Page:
- How many potential sources exist?
- Are all present and potential sources releasing into the groundwater being monitored?
- What are the contaminants?
- Is contaminant co-mingling occurring from multiple potential source areas or does it have the potential to occur?
- Is a contaminant being examined against a background concentration that may include a naturally occurring element like chromium? Or is monitoring focused on a contaminant that is not present in natural background but may be present in anthropogenic background such as polychlorinated biphenyls (PCBs)? See Section 4.2.1 for a detailed discussion on background.
- With the above concerns in mind, what is the extent or mass of contamination?
The pathways for transport of contamination determine whether data are being appropriately evaluated and also help to anticipate how sample results may change over time.
Different geologic units within the same aquifer can have differing water quality. For example, for a saturated clay layer underlain by sand, the contaminant concentrations in the two geologic units can be significantly different due to different transmissivity. Some contaminants, such as depleted uranium, are generally immobile but can be mobilized under certain geochemical conditions. Transport mechanisms then become crucial to understanding results for these contaminants.
Comparison of Two Aquifers
A site being monitored has both an upper and lower aquifer and the lower aquifer is not in direct contact with the area of contamination. As a result, the upper aquifer may be contaminated while the lower aquifer may be clean. Statistical comparisons of the concentrations in these aquifers could support and help to refine the evaluation of groundwater transport pathways.
The physical and chemical characteristics of the contaminant must also be considered in groundwater monitoring. A contaminant such as benzene, a light nonaqueous phase liquid (LNAPL), will both float on the surface of groundwater and dissolve into groundwater. If LNAPL is present, groundwater samples which are drawn from the water table can differ from deeper samples that only represent the dissolved phase. Benzene is also highly mobile and may travel further in groundwater than other contaminants, even those originating from the same source area. Trichloroethene, a dense nonaqueous phase liquid (DNAPL), is heavier than water and also dissolves in water, so it may exist below downgradient monitoring wells screened at the same depths as upgradient wells. An inorganic element such as arsenic can bind tightly to clay, but can be released by changes in parameters such as pH.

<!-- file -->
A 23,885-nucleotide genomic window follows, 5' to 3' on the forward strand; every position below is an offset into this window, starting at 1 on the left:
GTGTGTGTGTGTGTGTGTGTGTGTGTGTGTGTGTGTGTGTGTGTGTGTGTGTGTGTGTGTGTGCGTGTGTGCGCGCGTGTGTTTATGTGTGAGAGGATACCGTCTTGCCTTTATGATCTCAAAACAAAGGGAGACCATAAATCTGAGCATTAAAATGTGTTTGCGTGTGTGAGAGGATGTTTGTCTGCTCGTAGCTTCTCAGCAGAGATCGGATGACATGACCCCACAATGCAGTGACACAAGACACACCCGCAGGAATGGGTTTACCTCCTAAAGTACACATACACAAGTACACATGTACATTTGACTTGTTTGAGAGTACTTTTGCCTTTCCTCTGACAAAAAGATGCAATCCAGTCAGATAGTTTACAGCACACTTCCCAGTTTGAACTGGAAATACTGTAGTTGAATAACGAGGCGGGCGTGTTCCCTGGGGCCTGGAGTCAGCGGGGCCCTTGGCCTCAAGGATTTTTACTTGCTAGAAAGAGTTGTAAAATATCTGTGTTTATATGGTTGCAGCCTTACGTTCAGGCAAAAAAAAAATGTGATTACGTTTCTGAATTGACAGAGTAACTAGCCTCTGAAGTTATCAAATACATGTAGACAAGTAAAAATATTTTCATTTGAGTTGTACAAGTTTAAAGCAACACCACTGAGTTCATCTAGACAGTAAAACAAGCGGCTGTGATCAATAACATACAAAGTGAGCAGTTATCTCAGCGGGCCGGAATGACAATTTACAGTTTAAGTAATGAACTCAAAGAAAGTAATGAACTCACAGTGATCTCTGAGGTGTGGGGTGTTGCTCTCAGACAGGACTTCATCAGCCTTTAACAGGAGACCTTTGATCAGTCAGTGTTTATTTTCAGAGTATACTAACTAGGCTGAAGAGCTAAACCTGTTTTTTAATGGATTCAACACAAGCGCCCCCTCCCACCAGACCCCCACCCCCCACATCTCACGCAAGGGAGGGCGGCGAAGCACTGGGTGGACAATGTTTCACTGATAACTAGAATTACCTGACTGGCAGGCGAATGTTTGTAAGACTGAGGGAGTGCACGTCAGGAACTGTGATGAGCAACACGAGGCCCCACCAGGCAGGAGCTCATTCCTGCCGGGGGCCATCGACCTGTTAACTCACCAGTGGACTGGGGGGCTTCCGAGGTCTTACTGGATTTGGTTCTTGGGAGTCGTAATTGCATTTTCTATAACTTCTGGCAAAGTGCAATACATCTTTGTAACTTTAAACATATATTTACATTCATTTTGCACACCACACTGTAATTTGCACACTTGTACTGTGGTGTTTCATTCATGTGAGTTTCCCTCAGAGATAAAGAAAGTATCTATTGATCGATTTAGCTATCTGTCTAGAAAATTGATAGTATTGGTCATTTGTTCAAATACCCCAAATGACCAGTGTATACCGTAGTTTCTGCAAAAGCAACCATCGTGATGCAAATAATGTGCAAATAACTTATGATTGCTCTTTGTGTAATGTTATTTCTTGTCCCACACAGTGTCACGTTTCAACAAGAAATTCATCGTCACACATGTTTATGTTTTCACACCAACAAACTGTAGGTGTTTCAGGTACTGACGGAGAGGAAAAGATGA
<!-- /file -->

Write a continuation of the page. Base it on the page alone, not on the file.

In order to properly characterize a site, all of the above contaminant characteristics must be considered. While some information may not be initially known, it is important that enough information be collected to support the CSMconceptual site model (see Section 3: General Statistical Approach).
Groundwater monitoring networks are built around either identified potential sources of contamination (such as a landfill, spill, or release) or are designed in an effort to identify and delineate unknown sources of contamination. In either case, these monitoring well networks should ideally be developed by examining the site history and geology and considering the following questions:
- What was the material released and what was its chemical composition?
- Where were materials stored, handled, processed or disposed?
- Can the volume of material released be estimated?
- Do available records shed light on the potential pathways by which contamination may have entered the soil and groundwater, such as drainage swales, underground tanks or piping, storm water or sanitary sewer systems?
More information on considerations for designing groundwater monitoring networks can be found in Section 3.6.
Historical records and data can provide context for site characterization, but site geography, geology, and hydrogeology are critical as well. Section 3.3.2 has more information on the issues associated with using historical data. Once the available site data have been collected and assessed, the information can be used to identify the possible pathways for contamination to migrate, the sources of contamination, the possible contaminants, and then to plan the initial site characterization investigations. When information that is needed to support a CSMconceptual site model is not available in the historical records, a plan must be developed to fill the data gaps. Soil and groundwater sampling are typically needed to delineate the contamination extent, to confirm pathways, and to differentiate sources. Once the initial investigation has been performed, graphical and statistical evaluations of the data can be used to identify the extent of contamination to the degree possible with the data collected. This information can be used to develop an initial CSM. In this iterative process, graphical data analysis and statistics help to direct data collection, which is used to refine and focus the CSM.
When conducting site characterization the following statistical methods are most applicable:
- Determine whether or not the mean concentration of the contaminant is increasing or decreasing over time. If concentration is plotted versus time, either linear regression (a parametric test) or Mann-Kendall and Theil-Sen (nonparametric tests) can be used to verify this trend. When comparing the trends between wells or in different time frames, you should check to see if the slopes of the two regression lines are significantly different. See linear regression, Mann-Kendall trend test, and Theil-Sen trend line.